Joking aside, humour can be a helpful tool
In any survey asking "What do you like about your teacher?", a sense of humour is always up there in the top five qualities. It is not the telling of jokes necessarily, it is more the awareness and ability to know when to lighten up, to see things in a humorous light and to initiate healthy laughter. It is not just about being popular; these techniques can be valuable for managing the behaviour of students and reducing the teacher's tension, too.
Inherent in a sense of humour is a teacher's ability to see the funny side of something in a way that does not hurt. This can be done through repartee, dry wit, incongruous words (a technique well developed by the English writer and poet Michael Rosen), the appropriate bon mot, or a note of irony or farce.
I recall an episode when one of my grade 5 art students (aged 10-11), frustrated at not being able to get the textile pattern right, blurted out the words "Holy shit". I swiftly replied: "What denomination?" He looked nonplussed for a few seconds and then grinned. I followed up with: "Look, I know this isn't an easy activity. How can I help?" We refocused on the task and a little later had a quiet chat about "language probity".
Similarly, when any of my students too easily says "Jesus Christ!" or "God almighty!" or "Oh God!" in a fit of low-level pique or frustration, quick as a flash, I ask, "Where? Where?" In another example, a boy said "Jesus Christ" in response to a direction I had given and I replied: "Thanks for the compliment but you've got the wrong person." It defused the situation and we later had a quiet talk about his words, away from his audience. Most students do not realise how easily they use "Jesus" or "God" as an unreflective epithet. The repartee, employed without malice, helps children to think.
You have to be wary of tipping over into sarcasm. While sarcasm can wound and requires no skill, humour can be temporarily uplifting; it can reframe - and even heal - tension.
It is not just about reacting, though. You can be proactive with humour to prevent problems. Certainly, children always respond well to Roald Dahl's humour and rhymes as well as the ditties penned by the brilliant Spike Milligan. When I have taught English to older children, I have had a lot of fun with spoonerisms such as "Sleudian frip", "sin twister", "Sing a song of sixpence, a rocketful of pie", "sporks and foons" and so on.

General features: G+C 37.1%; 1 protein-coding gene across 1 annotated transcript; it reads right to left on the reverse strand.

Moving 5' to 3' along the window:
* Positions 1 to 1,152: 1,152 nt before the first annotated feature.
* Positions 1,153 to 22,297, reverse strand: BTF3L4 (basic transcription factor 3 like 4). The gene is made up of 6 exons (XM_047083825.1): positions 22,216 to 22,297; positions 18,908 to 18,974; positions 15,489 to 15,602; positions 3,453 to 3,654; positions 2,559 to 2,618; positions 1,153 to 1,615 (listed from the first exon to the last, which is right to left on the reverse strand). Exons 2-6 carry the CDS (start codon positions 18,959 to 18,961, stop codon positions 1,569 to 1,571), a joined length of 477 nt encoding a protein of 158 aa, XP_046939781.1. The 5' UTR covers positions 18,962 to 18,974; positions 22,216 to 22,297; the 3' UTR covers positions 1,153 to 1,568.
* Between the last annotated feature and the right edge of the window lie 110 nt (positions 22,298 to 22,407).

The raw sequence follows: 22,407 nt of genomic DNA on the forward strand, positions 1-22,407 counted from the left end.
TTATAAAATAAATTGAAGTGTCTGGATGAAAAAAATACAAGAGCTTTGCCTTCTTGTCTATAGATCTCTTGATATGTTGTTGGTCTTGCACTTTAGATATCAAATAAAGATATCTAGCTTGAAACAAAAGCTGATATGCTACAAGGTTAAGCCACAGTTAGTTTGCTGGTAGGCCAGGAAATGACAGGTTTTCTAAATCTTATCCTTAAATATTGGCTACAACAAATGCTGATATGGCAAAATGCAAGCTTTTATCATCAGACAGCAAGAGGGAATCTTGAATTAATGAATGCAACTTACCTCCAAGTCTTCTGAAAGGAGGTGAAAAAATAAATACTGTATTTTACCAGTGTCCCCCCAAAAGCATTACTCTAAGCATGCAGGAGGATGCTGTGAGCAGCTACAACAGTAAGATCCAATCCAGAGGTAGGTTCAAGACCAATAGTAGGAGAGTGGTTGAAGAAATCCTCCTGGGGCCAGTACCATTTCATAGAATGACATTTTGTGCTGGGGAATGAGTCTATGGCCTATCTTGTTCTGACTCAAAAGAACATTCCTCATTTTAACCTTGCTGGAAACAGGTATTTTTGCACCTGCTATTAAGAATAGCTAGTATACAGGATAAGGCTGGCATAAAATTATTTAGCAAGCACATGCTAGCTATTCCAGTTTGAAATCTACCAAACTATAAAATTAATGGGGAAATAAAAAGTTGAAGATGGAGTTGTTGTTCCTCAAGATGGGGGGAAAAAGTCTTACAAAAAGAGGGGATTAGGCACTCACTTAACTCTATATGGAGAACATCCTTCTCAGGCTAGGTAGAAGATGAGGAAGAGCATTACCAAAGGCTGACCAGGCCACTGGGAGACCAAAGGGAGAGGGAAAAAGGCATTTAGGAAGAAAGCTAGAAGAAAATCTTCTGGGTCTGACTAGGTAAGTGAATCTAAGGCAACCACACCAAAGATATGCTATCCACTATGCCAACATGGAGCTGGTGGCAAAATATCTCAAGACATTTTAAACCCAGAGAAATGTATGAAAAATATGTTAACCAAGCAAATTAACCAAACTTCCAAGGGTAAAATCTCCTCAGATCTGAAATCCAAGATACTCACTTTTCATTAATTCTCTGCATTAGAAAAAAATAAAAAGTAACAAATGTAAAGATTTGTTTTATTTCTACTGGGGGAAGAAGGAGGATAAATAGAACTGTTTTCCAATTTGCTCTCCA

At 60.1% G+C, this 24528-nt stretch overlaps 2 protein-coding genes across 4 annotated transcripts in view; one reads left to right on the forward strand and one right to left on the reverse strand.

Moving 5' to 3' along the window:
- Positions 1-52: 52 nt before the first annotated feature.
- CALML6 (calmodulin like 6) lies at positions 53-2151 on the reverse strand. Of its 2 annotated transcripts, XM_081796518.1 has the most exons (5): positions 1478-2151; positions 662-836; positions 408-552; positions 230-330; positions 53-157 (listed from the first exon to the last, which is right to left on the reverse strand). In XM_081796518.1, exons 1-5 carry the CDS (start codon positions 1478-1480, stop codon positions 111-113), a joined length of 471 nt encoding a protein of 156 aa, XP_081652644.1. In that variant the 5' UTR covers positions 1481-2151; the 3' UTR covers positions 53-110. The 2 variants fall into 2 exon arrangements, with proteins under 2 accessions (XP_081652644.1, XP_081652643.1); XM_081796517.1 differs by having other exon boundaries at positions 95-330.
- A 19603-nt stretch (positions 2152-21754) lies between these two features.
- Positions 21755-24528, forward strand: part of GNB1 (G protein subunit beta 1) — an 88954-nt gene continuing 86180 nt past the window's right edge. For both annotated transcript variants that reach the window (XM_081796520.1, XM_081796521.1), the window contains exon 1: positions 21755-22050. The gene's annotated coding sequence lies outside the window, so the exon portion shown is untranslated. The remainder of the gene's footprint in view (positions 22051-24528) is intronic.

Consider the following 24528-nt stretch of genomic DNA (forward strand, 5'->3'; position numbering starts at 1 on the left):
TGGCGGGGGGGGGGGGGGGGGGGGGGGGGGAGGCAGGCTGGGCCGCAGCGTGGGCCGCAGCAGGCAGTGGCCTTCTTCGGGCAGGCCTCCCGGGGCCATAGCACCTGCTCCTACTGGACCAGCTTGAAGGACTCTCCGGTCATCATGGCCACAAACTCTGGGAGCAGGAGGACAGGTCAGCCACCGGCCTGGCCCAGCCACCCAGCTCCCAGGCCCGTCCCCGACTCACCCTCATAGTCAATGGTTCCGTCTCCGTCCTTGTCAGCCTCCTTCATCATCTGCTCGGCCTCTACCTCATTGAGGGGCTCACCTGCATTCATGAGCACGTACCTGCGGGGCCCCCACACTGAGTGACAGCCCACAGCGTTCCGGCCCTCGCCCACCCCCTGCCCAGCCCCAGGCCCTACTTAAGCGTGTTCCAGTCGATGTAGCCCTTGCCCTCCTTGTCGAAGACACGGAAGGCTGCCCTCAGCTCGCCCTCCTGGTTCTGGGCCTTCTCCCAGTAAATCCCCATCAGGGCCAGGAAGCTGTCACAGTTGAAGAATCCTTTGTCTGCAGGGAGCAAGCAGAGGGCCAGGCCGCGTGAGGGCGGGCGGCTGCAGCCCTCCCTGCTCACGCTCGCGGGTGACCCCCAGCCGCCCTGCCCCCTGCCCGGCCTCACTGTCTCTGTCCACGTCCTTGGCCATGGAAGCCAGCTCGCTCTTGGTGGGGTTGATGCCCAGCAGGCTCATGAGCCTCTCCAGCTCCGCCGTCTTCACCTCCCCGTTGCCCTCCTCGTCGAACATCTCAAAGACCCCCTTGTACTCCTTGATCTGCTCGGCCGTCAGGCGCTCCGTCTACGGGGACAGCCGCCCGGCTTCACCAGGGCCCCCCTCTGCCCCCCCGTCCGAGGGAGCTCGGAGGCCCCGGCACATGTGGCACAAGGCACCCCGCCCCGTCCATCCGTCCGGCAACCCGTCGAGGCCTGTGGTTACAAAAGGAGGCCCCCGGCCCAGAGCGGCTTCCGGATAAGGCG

Teachers should be aware that humour is as beneficial to their own behaviour as it is to that of their students. Humour can help us see stressful situations in a more positive light, or at least a less pessimistic one. In the early 20th century, Freud made the point that humour can enable us to cope with stressful and anxiety-arousing situations. Charles Burford, meanwhile, who researched the place of humour in school cultures in the Journal of Educational Administration article "Humour of principals and its impact on teachers and the school", concluded that humour and laughter play significant roles in the coping strategies of teachers and students alike.
The psychiatrist Viktor Frankl, who was interned in Nazi concentration camps during the Second World War, said that "even there one could have a sense of humour. only for a few seconds or minutes. it was another of the soul's weapons in the fight for self-preservation".
A school environment, and teaching itself, can be stressful for all involved. A sense of humour - and judicious expressions of humour - can give everyone a temporary respite from such stress, defusing frustrated behaviour from students and allowing teachers to relax and be more controlled and considered in dealing with their class.
Dr Bill Rogers is an Australian education expert and author of You Know the Fair Rule and The Essential Guide to Managing Teacher Stress. www.billrogers.com.au Humour also helps the teacher to control their own behaviour, especially in terms of reducing stress. Burford, C. (1987) "Humour of principals and its impact on teachers and the school", Journal of Educational Administration, 251: 29-54. Frankl, V.E. (1963) Man's Search for Meaning (Simon and Schuster).
Humour also helps the teacher to control their own behaviour, especially in terms of reducing stress.
Burford, C. (1987) "Humour of principals and its impact on teachers and the school", Journal of Educational Administration, 251: 29-54.
Frankl, V.E. (1963) Man's Search for Meaning (Simon and Schuster).